James D. (Jim) Farley, Jr., is the Ford Motor Company’s next President and CEO, and much of the automotive media could not be more pleased. Farley, who left Toyota for Ford in 2007, has proven his mettle in a variety of positions, including as the one-time head of the Lincoln brand. He will succeed Jim Hackett who will step down on Oct. 1, but remain in an advisory capacity until spring 2021.
From Cars to Trucks and Utility Vehicles
Farley’s ascendancy comes as Ford transitions away from cars to an almost full utility vehicle and truck fleet, at least in the United States. Hackett was responsible for pulling the plug on several Ford and Lincoln cars, including the Focus RS, Fiesta ST, Fusion, and Taurus, as well as the Lincoln MKZ and Continental. That controversial decision upset not a few fans; Farley, of course, might reverse course or at least bring back a few niche models to fill out the product line.
Nevertheless, Ford is on the verge of releasing its Mustang Mach-E electric SUV and will soon roll out the next-generation F-150, its most popular model. Later this year, the Bronco Sport crossover arrives, followed by two- and four-door versions of the Bronco SUV in early 2021. The Bronco is expected to carve a niche in a segment dominated by the Jeep Wrangler.
Hackett, Stock Value and Profitability
Hackett came to Ford from a furniture company and has received criticism for not elevating Ford’s stock value and profitability. Regardless, Ford did make money in the second quarter, thanks largely to the profitability of its Argo AI unit. That’s opposite the trend of what most of the industry suffered in the second quarter as the global coronavirus pandemic took hold. Analysts expect Ford to make a profit of at least $500 million in the third quarter as production returns to pre-COVID-19 levels.
Farley is admired by many for his interest in vintage racing. Indeed, he owns Cobra and GT40 models that he races for that purpose. His family’s Ford roots can be traced to his grandfather who worked at the Ford River Rouge Plant beginning in 1914.
From Toyota to Lincoln to COO
Farley joined Toyota in 1990 and was responsible for rolling out the Scion brand. His other accomplishments included serving as group vice president and general manager of Lexus, where he was responsible for all sales, marketing and customer satisfaction activities. He also held a VP position with the Toyota brand.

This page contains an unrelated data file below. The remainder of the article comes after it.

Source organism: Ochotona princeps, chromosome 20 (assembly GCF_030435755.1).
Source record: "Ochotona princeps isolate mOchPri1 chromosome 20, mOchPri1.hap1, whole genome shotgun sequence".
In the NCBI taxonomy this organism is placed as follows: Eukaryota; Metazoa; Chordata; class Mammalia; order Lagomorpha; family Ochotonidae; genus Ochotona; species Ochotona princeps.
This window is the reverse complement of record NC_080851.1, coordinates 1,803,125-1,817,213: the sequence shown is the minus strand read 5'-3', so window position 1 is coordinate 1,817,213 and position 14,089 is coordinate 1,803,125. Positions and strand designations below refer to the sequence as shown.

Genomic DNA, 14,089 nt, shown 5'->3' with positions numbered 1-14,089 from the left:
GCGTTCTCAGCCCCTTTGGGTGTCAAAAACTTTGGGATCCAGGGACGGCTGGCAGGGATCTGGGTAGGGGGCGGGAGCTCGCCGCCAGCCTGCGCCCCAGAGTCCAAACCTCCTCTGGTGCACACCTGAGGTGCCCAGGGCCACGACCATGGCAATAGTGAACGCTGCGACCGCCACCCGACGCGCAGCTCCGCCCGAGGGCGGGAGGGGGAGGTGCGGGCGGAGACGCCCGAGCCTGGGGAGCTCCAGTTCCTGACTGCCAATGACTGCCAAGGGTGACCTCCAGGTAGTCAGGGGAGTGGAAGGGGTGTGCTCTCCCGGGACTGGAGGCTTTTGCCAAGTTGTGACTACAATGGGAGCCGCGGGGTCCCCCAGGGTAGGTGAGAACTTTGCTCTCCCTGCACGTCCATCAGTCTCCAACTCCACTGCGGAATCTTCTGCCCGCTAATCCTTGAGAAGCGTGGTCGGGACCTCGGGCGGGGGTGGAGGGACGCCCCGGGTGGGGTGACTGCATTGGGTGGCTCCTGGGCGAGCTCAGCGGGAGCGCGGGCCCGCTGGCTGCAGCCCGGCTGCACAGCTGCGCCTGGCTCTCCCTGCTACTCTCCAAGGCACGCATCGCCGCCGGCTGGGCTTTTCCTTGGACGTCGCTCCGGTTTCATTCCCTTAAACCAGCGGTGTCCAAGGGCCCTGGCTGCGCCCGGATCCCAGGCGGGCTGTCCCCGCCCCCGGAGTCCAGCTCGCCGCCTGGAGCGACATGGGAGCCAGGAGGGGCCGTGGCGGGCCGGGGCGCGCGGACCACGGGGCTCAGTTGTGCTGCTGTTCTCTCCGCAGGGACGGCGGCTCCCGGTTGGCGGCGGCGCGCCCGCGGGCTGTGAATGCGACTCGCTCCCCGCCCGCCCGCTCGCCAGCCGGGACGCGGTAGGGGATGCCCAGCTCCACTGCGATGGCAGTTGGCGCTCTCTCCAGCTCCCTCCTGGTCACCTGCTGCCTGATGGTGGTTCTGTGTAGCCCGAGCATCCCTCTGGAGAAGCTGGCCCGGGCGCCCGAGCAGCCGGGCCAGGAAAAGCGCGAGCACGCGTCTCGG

In 2007, Ford hired Farley as group vice president, global marketing and Canada, Mexico and South America. Later, he oversaw operations for that same region. In 2010, Farley was appointed to lead global marketing sales and services. He had additional stints at Lincoln, including overseeing the brand’s launch in China and served as executive vice president and president, Ford Europe, Middle East and Africa. At present, Farley is the company’s Chief Operating Officer and represents Ford on the U.S. China Business Council Board of Directors.
Farley’s ascendancy comes as little surprise to industry analysts who have witnessed his grooming for the position early on. The upcoming CEO’s resume may be one of the best in the industry, thus his movement to the top tier of the Ford conglomerate is a natural next step.
His being a car guy is an attribute that should bode well for Ford. Like Akio Toyoda, whose design and racing background has influenced Toyota tremendously (a sporty Camry and a revived GR Supra are just two examples of his imprint), Farley brings skill and panache to his new role. We can speculate what that might mean, but rest assured his guidance should have far-reaching consequences throughout the company as it attempts to balance electrification and autonomy with the vehicles customers want most.
Photo copyright the Ford Motor Company.